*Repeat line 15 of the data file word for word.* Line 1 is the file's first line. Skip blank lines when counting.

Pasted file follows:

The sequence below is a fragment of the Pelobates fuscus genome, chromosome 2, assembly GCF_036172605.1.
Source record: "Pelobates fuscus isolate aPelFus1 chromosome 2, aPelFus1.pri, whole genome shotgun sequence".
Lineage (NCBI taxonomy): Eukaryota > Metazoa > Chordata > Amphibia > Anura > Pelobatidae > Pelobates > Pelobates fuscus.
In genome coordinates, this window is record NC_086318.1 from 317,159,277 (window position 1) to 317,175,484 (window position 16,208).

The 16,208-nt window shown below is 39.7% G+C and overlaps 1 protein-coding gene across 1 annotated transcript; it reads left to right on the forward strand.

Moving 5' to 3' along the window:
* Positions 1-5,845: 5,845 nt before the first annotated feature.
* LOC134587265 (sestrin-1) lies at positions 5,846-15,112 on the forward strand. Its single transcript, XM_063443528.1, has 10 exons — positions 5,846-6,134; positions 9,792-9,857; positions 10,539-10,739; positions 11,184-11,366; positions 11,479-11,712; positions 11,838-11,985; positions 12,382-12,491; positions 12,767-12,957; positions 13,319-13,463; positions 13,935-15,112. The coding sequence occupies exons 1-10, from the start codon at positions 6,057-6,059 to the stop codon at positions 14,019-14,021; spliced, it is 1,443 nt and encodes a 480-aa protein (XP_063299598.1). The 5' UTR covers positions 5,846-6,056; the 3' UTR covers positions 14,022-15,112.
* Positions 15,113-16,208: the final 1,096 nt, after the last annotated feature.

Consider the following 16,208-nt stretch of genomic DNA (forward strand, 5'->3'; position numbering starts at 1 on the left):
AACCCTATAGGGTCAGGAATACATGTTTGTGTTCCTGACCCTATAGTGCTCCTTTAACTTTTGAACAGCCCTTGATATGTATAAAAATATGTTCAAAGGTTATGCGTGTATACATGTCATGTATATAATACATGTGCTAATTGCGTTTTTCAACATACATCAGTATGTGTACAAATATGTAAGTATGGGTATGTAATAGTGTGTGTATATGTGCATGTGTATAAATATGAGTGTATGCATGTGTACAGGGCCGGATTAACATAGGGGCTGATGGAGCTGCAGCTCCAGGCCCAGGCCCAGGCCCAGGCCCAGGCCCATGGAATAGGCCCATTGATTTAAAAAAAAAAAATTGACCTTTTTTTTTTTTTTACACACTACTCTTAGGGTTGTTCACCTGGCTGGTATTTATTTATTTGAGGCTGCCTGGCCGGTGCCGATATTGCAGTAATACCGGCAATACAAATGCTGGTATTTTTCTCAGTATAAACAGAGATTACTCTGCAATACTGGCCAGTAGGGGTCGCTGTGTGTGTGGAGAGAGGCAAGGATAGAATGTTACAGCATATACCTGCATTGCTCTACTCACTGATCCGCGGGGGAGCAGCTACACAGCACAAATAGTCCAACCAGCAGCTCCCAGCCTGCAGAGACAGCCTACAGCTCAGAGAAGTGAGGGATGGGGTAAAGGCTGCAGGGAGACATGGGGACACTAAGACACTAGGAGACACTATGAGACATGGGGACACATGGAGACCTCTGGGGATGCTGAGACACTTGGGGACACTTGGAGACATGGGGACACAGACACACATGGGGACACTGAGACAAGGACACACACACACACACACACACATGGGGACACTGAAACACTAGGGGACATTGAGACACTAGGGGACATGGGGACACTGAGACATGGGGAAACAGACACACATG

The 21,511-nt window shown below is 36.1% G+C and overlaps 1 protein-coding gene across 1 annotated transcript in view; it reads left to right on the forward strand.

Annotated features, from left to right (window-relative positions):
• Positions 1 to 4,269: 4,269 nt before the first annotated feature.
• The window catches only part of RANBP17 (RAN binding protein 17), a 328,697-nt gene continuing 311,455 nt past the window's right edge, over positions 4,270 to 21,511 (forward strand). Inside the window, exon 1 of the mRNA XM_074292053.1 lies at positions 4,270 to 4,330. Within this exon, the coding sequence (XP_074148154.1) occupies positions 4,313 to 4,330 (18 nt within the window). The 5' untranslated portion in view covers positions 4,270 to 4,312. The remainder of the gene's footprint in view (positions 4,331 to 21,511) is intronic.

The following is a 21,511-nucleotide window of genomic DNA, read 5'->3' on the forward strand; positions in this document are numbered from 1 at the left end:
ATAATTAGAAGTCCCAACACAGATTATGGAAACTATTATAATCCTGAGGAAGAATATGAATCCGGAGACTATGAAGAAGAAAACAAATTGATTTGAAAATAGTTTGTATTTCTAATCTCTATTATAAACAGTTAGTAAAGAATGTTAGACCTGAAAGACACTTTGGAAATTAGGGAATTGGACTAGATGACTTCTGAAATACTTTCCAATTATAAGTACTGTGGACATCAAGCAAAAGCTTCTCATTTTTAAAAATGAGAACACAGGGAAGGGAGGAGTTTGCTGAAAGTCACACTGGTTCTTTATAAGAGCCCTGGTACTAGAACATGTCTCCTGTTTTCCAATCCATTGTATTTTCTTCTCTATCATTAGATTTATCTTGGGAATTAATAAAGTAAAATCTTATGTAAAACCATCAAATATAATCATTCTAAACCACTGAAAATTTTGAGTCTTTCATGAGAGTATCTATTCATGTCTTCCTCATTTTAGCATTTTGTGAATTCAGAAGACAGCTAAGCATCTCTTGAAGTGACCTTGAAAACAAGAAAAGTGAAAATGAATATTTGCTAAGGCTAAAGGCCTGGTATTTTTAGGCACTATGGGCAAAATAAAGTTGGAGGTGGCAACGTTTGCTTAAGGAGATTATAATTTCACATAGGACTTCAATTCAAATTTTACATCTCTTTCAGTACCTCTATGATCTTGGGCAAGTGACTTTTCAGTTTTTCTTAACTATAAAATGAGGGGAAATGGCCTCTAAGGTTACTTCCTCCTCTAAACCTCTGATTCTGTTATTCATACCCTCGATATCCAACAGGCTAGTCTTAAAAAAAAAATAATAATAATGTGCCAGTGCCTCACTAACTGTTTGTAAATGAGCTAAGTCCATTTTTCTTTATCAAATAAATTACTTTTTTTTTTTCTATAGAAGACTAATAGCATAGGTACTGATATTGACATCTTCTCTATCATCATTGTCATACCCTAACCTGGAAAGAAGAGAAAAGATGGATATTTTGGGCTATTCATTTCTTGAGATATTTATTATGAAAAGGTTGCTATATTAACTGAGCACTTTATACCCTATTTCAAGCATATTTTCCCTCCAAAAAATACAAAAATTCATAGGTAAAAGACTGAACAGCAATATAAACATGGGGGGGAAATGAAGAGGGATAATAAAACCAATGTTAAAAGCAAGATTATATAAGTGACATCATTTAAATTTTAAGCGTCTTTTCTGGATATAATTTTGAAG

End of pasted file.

• The window catches only part of RANBP17 (RAN binding protein 17), a 328,697-nt gene continuing 311,455 nt past the window's right edge, over positions 4,270 to 21,511 (forward strand). Inside the window, exon 1 of the mRNA XM_074292053.1 lies at positions 4,270 to 4,330. Within this exon, the coding sequence (XP_074148154.1) occupies positions 4,313 to 4,330 (18 nt within the window). The 5' untranslated portion in view covers positions 4,270 to 4,312. The remainder of the gene's footprint in view (positions 4,331 to 21,511) is intronic.